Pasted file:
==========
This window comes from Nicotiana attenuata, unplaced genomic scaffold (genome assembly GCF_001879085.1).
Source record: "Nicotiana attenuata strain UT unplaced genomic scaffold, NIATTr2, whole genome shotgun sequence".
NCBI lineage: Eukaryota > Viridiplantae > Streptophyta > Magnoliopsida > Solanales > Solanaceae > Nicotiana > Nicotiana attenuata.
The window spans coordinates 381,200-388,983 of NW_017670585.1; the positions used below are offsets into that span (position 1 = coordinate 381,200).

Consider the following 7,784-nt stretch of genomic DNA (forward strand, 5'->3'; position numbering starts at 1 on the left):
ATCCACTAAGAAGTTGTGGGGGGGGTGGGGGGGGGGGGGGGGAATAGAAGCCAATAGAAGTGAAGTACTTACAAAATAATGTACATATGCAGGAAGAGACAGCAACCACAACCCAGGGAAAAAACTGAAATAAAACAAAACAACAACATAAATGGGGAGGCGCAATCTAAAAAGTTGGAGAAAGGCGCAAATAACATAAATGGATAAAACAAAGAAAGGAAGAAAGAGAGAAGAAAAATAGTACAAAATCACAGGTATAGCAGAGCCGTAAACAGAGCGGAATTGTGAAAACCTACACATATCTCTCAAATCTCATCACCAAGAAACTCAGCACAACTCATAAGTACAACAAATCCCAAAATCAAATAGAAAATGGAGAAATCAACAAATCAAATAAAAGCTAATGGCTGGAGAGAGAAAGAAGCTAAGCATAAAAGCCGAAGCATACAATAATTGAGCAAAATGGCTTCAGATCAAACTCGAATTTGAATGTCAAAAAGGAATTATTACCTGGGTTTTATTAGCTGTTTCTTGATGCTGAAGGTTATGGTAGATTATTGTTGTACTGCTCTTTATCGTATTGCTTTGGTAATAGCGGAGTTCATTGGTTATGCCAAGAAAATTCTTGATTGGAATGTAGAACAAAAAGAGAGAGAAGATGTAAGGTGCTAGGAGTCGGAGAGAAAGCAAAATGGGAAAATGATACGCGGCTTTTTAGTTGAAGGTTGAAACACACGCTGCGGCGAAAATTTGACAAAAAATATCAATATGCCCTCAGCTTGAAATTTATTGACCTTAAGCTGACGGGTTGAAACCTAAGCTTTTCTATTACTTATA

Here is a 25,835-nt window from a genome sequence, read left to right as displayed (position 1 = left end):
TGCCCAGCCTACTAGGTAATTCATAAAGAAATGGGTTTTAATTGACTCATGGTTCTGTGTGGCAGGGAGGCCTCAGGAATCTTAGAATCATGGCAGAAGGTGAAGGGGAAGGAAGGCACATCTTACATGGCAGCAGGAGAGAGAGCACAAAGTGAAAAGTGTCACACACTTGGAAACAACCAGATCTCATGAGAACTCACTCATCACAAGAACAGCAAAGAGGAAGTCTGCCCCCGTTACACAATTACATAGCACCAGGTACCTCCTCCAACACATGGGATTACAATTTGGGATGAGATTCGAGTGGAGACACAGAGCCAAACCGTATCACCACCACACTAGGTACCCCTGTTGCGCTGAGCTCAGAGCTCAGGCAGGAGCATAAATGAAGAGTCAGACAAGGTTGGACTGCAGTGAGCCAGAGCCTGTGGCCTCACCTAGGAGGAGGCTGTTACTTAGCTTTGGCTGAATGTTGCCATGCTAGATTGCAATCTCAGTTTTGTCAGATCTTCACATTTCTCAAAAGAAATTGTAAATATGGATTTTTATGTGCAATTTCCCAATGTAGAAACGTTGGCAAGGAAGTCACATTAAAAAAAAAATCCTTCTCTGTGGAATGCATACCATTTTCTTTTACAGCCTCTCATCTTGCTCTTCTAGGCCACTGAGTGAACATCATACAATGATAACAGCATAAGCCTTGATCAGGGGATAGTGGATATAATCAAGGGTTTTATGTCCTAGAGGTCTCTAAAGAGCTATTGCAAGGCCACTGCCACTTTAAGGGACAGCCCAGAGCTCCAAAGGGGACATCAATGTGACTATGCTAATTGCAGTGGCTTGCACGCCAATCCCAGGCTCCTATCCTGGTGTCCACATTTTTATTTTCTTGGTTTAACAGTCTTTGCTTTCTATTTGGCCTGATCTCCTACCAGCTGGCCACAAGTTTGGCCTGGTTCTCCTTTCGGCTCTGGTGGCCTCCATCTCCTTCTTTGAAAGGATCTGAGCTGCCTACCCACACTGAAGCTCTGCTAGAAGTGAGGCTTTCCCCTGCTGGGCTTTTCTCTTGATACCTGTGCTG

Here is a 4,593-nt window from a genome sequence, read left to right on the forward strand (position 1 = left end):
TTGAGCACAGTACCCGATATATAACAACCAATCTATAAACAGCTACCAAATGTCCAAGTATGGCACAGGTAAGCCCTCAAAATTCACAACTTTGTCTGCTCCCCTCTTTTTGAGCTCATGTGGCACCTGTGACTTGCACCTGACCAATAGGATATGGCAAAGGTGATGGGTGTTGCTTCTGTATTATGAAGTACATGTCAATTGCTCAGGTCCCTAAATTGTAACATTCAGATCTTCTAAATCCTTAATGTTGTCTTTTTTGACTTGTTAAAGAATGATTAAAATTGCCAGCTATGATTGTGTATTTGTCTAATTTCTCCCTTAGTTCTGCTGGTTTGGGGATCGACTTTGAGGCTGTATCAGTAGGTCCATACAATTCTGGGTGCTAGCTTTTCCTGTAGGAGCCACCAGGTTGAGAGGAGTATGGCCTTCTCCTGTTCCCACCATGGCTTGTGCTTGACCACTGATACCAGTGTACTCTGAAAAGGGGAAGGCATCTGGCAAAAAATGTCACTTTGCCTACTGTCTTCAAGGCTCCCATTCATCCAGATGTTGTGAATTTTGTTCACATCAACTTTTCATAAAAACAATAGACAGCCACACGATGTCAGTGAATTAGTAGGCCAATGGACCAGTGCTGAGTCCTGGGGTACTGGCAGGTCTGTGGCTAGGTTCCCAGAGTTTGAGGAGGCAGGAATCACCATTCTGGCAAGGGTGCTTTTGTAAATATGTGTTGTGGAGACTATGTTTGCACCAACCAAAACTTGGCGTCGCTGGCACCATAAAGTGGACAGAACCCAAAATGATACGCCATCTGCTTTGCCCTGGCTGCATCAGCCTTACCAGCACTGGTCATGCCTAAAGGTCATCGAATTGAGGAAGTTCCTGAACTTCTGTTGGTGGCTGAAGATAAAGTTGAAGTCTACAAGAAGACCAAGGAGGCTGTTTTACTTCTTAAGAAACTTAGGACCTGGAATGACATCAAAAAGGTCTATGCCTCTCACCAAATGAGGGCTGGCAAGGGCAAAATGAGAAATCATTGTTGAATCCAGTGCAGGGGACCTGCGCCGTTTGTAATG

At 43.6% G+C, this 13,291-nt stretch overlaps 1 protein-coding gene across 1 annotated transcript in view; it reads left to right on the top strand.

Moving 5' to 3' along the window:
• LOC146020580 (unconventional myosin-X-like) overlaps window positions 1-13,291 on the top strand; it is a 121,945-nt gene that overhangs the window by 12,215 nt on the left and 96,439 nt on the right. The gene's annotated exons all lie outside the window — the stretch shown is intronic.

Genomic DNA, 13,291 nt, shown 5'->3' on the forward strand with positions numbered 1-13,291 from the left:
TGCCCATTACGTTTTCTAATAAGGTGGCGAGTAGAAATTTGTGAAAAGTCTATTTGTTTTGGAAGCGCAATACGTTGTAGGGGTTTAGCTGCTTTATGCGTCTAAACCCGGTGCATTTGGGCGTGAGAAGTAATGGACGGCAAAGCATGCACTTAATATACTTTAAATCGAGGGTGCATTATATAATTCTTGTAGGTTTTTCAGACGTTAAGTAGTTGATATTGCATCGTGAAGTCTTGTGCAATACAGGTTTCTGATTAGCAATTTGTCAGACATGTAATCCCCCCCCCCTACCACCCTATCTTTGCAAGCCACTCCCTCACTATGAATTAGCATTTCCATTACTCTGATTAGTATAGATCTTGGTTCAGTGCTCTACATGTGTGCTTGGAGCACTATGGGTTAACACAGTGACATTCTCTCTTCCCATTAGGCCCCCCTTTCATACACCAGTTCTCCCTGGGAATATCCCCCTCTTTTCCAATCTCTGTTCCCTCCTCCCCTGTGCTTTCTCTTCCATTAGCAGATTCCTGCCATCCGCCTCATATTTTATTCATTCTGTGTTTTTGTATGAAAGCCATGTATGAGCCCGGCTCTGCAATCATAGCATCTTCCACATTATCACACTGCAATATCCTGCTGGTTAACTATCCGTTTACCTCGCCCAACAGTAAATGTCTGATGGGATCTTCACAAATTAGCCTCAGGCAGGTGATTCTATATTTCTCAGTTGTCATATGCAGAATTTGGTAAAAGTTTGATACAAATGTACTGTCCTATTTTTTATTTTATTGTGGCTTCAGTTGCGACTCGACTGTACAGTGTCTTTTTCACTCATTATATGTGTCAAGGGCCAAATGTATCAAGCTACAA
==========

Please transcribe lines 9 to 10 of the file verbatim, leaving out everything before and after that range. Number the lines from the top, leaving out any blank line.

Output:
Here is a 4,593-nt window from a genome sequence, read left to right on the forward strand (position 1 = left end):
TTGAGCACAGTACCCGATATATAACAACCAATCTATAAACAGCTACCAAATGTCCAAGTATGGCACAGGTAAGCCCTCAAAATTCACAACTTTGTCTGCTCCCCTCTTTTTGAGCTCATGTGGCACCTGTGACTTGCACCTGACCAATAGGATATGGCAAAGGTGATGGGTGTTGCTTCTGTATTATGAAGTACATGTCAATTGCTCAGGTCCCTAAATTGTAACATTCAGATCTTCTAAATCCTTAATGTTGTCTTTTTTGACTTGTTAAAGAATGATTAAAATTGCCAGCTATGATTGTGTATTTGTCTAATTTCTCCCTTAGTTCTGCTGGTTTGGGGATCGACTTTGAGGCTGTATCAGTAGGTCCATACAATTCTGGGTGCTAGCTTTTCCTGTAGGAGCCACCAGGTTGAGAGGAGTATGGCCTTCTCCTGTTCCCACCATGGCTTGTGCTTGACCACTGATACCAGTGTACTCTGAAAAGGGGAAGGCATCTGGCAAAAAATGTCACTTTGCCTACTGTCTTCAAGGCTCCCATTCATCCAGATGTTGTGAATTTTGTTCACATCAACTTTTCATAAAAACAATAGACAGCCACACGATGTCAGTGAATTAGTAGGCCAATGGACCAGTGCTGAGTCCTGGGGTACTGGCAGGTCTGTGGCTAGGTTCCCAGAGTTTGAGGAGGCAGGAATCACCATTCTGGCAAGGGTGCTTTTGTAAATATGTGTTGTGGAGACTATGTTTGCACCAACCAAAACTTGGCGTCGCTGGCACCATAAAGTGGACAGAACCCAAAATGATACGCCATCTGCTTTGCCCTGGCTGCATCAGCCTTACCAGCACTGGTCATGCCTAAAGGTCATCGAATTGAGGAAGTTCCTGAACTTCTGTTGGTGGCTGAAGATAAAGTTGAAGTCTACAAGAAGACCAAGGAGGCTGTTTTACTTCTTAAGAAACTTAGGACCTGGAATGACATCAAAAAGGTCTATGCCTCTCACCAAATGAGGGCTGGCAAGGGCAAAATGAGAAATCATTGTTGAATCCAGTGCAGGGGACCTGCGCCGTTTGTAATG